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Chances high for Korean economy to make hard landing: BOK

Chances high for Korean economy to make hard landing: BOK

Posted December. 08, 2000 20:44,   


The growth rate of the Korean economy will slow drastically next year and consumer prices will rise, the Bank of Korea (BOK) predicted Friday.

With incomes shrinking, unemployment rising and a number of indices pointing to a grim economic outlook, concerns are growing that the economy will make a hard landing.

In its economic outlook for 2001, the Bank of Korea forecast that gross domestic product (GDP) would grow only 5.3 percent next year, down four percentage points from this year.

The unemployment rate is expected to climb to 4.3 percent and the trade surplus to shrink to US$4.5 billion, less than half this year`s US$10 billion. On the other hand, the inflation rate was predicted to increase to 3.7 percent from 2.3 percent.

The BOK¡¯s director of research said that the GDP growth rate would fall to 5.3 percent next year as exports, facility investments and consumption will all decline sharply. He said that the projection is based on the assumption that the growth rate of the U.S. economy does not fall dramatically, that international oil prices will gradually fall beginning in the second quarter of next year and the ongoing corporate and financial restructuring will make progress. If even one of these preconditions turns out to be worse than expected, the GDP growth rate will plunge even further, he said.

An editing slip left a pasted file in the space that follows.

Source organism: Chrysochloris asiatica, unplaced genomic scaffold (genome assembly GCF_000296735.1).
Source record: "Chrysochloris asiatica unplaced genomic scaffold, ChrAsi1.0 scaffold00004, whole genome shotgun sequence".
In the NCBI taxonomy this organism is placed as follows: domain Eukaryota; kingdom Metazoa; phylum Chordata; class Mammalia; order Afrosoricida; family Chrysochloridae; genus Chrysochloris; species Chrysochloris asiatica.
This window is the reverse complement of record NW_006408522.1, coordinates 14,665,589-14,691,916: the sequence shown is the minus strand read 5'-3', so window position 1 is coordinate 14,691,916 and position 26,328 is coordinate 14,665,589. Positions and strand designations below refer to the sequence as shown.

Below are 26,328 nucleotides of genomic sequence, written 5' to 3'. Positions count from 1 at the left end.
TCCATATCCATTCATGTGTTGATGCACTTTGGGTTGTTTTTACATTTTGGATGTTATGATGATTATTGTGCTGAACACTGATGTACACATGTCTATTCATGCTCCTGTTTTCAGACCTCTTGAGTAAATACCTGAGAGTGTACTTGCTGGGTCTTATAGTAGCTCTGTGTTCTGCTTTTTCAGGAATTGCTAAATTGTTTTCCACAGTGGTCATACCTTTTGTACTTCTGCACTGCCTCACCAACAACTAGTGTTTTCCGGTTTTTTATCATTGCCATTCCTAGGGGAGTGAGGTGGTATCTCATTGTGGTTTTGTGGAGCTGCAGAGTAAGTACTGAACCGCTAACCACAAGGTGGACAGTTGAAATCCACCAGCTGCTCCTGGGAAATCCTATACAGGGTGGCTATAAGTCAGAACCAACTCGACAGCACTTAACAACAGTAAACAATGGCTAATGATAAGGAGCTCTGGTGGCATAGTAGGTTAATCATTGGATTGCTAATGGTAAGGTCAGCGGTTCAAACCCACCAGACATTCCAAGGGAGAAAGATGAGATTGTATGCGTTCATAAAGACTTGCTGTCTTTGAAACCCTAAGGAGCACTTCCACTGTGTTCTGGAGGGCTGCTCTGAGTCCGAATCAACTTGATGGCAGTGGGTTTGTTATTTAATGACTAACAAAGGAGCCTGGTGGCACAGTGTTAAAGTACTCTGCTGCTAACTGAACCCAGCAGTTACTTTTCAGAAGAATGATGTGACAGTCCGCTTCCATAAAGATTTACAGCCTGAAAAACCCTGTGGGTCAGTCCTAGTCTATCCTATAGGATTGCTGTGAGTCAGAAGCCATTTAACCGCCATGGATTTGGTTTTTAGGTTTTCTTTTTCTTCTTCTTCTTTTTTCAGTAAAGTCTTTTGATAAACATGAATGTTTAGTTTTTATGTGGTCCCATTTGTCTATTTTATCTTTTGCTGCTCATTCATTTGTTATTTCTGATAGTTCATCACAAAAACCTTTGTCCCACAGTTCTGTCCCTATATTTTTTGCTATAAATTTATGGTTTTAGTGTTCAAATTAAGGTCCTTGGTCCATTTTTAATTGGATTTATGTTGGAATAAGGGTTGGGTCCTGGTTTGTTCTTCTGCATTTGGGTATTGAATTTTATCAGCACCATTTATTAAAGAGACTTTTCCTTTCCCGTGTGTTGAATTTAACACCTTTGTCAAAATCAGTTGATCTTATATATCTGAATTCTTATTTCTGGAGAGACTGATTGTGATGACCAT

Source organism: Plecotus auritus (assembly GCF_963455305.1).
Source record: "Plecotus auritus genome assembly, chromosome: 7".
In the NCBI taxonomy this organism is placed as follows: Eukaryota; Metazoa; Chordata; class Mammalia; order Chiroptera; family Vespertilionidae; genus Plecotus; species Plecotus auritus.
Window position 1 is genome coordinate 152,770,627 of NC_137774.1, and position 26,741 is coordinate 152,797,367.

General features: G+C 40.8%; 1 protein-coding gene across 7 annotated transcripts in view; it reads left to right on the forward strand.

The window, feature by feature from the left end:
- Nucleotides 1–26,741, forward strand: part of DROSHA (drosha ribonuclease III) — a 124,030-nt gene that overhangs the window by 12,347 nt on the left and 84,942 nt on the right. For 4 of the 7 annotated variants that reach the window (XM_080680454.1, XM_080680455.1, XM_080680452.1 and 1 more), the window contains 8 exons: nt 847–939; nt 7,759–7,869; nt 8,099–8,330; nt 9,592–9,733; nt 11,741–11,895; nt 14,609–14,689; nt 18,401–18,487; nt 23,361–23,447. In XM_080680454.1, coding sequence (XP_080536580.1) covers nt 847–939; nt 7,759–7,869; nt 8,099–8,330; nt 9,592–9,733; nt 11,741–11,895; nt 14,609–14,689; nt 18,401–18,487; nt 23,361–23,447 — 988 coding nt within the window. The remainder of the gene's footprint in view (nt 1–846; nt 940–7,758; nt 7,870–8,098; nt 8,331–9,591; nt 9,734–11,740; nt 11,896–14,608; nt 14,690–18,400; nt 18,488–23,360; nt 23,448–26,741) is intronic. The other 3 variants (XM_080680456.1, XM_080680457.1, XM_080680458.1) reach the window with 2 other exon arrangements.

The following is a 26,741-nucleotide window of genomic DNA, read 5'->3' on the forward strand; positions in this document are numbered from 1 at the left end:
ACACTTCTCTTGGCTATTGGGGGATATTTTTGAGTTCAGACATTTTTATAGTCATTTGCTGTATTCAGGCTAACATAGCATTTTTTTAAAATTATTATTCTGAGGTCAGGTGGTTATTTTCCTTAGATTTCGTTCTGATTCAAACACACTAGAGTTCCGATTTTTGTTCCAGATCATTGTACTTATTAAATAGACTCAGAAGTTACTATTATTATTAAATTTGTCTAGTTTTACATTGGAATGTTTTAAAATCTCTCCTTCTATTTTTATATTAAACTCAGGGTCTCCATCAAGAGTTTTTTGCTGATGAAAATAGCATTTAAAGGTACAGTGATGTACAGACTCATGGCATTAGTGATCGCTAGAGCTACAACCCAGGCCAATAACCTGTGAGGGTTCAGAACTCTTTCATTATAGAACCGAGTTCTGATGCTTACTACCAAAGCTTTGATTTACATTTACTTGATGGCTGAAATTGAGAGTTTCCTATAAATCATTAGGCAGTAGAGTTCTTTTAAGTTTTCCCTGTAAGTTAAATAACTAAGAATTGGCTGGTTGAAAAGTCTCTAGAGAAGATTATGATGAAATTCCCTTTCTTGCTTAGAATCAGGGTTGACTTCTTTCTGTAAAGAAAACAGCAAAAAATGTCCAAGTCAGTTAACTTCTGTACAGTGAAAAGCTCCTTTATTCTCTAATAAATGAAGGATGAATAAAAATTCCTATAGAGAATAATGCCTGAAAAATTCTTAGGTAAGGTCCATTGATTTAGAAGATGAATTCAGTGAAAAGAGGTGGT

Contributing to fears of a hard landing are the fact that the nation`s growth rate, which reached 9.2 percent in the third quarter of this year, dipped to 6.5 percent in the fourth quarter.

But the BOK¡¯s director said the situation is not so bad because the estimated growth rate is not below the potential growth rate of 5 to 6 percent.

Meanwhile, private consumption in 2001 was expected to increase only 4.1 percent, down from this year`s 7.3 percent, due to unstable employment and slower increases in real incomes stemming from restructuring. Facility investments also will grow only 2.8 percent under the influence of slowed exports, consumption and corporate restructuring.

But the bank predicted that investments in the construction sector would recover from this year`s growth rate of minus 3.4 percent to 3.5 percent.

The export growth rate is expected to hit 11.9 percent, about half of this year`s 23.1 percent, due to a drop off in the growth of international trading volume and the economic downturn of major export markets such as the United States.